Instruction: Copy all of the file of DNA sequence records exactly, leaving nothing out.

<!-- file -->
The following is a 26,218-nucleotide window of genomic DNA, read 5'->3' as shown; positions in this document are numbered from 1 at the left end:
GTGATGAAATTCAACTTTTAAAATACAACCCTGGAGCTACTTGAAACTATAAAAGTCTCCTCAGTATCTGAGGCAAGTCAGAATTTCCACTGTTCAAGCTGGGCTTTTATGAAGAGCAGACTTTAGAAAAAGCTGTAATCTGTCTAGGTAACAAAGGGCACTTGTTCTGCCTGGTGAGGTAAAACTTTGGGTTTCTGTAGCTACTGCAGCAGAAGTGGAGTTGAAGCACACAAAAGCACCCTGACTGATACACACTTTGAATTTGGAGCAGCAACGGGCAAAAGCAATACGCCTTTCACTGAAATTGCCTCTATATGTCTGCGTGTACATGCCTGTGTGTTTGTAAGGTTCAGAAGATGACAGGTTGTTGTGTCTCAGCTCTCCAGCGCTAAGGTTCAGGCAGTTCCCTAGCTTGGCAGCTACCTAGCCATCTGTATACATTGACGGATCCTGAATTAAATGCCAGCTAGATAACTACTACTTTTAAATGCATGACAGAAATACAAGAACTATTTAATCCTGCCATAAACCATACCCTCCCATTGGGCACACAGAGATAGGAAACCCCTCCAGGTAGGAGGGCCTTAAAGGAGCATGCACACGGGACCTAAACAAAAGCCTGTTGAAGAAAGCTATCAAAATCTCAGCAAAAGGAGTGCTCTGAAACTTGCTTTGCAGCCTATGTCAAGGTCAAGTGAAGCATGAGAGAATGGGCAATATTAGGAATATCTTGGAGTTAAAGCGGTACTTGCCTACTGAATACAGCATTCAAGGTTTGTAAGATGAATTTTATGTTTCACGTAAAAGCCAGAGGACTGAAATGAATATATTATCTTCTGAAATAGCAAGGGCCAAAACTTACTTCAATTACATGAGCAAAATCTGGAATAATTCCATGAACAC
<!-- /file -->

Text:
The following is a 26,218-nucleotide window of genomic DNA, read 5'->3' as shown; positions in this document are numbered from 1 at the left end:
GTGATGAAATTCAACTTTTAAAATACAACCCTGGAGCTACTTGAAACTATAAAAGTCTCCTCAGTATCTGAGGCAAGTCAGAATTTCCACTGTTCAAGCTGGGCTTTTATGAAGAGCAGACTTTAGAAAAAGCTGTAATCTGTCTAGGTAACAAAGGGCACTTGTTCTGCCTGGTGAGGTAAAACTTTGGGTTTCTGTAGCTACTGCAGCAGAAGTGGAGTTGAAGCACACAAAAGCACCCTGACTGATACACACTTTGAATTTGGAGCAGCAACGGGCAAAAGCAATACGCCTTTCACTGAAATTGCCTCTATATGTCTGCGTGTACATGCCTGTGTGTTTGTAAGGTTCAGAAGATGACAGGTTGTTGTGTCTCAGCTCTCCAGCGCTAAGGTTCAGGCAGTTCCCTAGCTTGGCAGCTACCTAGCCATCTGTATACATTGACGGATCCTGAATTAAATGCCAGCTAGATAACTACTACTTTTAAATGCATGACAGAAATACAAGAACTATTTAATCCTGCCATAAACCATACCCTCCCATTGGGCACACAGAGATAGGAAACCCCTCCAGGTAGGAGGGCCTTAAAGGAGCATGCACACGGGACCTAAACAAAAGCCTGTTGAAGAAAGCTATCAAAATCTCAGCAAAAGGAGTGCTCTGAAACTTGCTTTGCAGCCTATGTCAAGGTCAAGTGAAGCATGAGAGAATGGGCAATATTAGGAATATCTTGGAGTTAAAGCGGTACTTGCCTACTGAATACAGCATTCAAGGTTTGTAAGATGAATTTTATGTTTCACGTAAAAGCCAGAGGACTGAAATGAATATATTATCTTCTGAAATAGCAAGGGCCAAAACTTACTTCAATTACATGAGCAAAATCTGGAATAATTCCATGAACAC